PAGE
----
No wonder the International Rugby Board cannot agree on an integrated season. Sanzar officials have been bickering for years about the future of their Super rugby alliance and still cannot negotiate any solution.

New Zealand representatives fly out to South Africa today for the latest round of talks when they might better use their energy on setting up an Asia-Pacific tournament.

There are a raft of issues which have beset Super rugby since its 1996 birth, with the latest impasse about staging conference rugby in each nation before a finals series in a 15-team competition.

South Africa

- Want the additional team and a January competition start.

- Contribute 65 per cent of the tournament broadcasting money.

Will not shift their provincial Currie Cup competition to allow for Super expansion.

New Zealand

- Want a later March start to the tournament.

- Also want to protect the NPC.


- Want expansion to compete in their tough sports market.

- Have no conflicting domestic rugby competition.

All sorts of replacement tournament ideas have been bandied about as Super rugby heads into the final year of its contract next season.

South African officials have rejected a recent proposal that the winner of a "Pacific" series could meet the winner of a similar South African competition and threatened to form a new tournament with Argentina, Scotland, Ireland and the United States.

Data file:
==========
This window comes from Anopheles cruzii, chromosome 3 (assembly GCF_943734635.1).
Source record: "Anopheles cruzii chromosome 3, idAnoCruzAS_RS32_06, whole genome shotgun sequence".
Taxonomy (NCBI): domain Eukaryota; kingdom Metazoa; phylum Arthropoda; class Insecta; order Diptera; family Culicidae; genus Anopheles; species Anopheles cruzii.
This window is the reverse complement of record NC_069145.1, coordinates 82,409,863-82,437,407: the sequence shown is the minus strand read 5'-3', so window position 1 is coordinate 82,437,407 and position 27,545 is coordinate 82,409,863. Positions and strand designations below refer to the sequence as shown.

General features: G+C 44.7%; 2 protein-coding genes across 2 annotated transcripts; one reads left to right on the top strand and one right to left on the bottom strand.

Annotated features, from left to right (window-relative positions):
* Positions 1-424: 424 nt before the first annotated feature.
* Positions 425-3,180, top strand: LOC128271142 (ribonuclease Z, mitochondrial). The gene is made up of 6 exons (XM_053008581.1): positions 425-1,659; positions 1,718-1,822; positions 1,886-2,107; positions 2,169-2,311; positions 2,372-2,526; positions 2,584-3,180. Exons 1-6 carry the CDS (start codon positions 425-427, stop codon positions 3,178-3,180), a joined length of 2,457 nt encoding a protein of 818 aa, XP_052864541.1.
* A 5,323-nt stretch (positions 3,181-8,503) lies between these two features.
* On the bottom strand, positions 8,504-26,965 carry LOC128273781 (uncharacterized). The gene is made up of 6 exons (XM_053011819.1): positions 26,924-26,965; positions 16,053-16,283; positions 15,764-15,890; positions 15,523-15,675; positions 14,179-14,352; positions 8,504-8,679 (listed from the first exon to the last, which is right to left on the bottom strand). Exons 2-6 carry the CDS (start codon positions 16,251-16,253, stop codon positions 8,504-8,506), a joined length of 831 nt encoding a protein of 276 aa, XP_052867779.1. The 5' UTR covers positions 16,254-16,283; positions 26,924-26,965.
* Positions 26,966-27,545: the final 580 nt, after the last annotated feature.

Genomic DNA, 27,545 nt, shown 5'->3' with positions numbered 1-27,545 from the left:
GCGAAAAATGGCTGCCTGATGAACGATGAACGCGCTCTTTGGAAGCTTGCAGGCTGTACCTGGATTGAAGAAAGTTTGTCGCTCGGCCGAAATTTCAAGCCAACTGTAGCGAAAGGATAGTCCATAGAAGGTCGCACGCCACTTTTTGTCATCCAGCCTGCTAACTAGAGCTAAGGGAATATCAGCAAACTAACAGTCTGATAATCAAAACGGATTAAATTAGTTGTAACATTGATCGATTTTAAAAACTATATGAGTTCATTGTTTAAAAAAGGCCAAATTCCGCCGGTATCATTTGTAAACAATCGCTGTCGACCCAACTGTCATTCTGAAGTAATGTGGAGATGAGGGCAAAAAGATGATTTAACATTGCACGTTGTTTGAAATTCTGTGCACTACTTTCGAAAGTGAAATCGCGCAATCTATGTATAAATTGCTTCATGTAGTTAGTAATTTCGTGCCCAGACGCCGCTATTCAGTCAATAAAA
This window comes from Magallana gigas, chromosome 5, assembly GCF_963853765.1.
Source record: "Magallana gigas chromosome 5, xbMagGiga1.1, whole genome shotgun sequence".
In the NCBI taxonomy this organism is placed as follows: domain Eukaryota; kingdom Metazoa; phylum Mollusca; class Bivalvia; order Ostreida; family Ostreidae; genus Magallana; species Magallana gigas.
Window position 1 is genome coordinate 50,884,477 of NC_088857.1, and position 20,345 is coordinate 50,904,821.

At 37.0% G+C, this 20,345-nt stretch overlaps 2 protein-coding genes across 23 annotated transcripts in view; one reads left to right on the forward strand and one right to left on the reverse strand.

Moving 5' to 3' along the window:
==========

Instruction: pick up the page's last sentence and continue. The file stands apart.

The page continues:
Let them go.

While Australasian officials will reiterate they cannot do without the financial clout they receive from Supersport television in the republic, it might be time to sting Asia and maybe the US for rights to join the tournament.

Let South Africa join whatever Northern Hemisphere competition they like or if they can find one to include them.

The tyranny of travel and time difference in this Super rugby series is one of its greatest downfalls while the seasonal familiarity of the accompanying Tri-series has eroded much of the sport's intrigue.

New Zealand and South Africa have a rich rugby history but it is in danger of being watered down the longer Super rugby and the Tri-Nations continues. Tests every second year would do much to recapture some of that spark while it would also free up more time in the congested annual schedule.

A five-month Super season starting in March and ending with playoffs in July could precede a month's recuperation before a domestic and international test window running from September to November.

In recent years, as the Super series has lurched rather than sparked its way through a five-year extension, it seems all the talk about future Super rugby has been about compromise. By definition that means committing to some competition which is unsatisfactory.

This is a chance for New Zealand to get into a Pacific series where they can drive the tournament, they can make the deals, they can regather some lost followers.

Perhaps they could also reintroduce rucks instead of those disgraceful pile-ups, eliminate tap kick penalties for scrum infringements and get players on side; however, that is another story.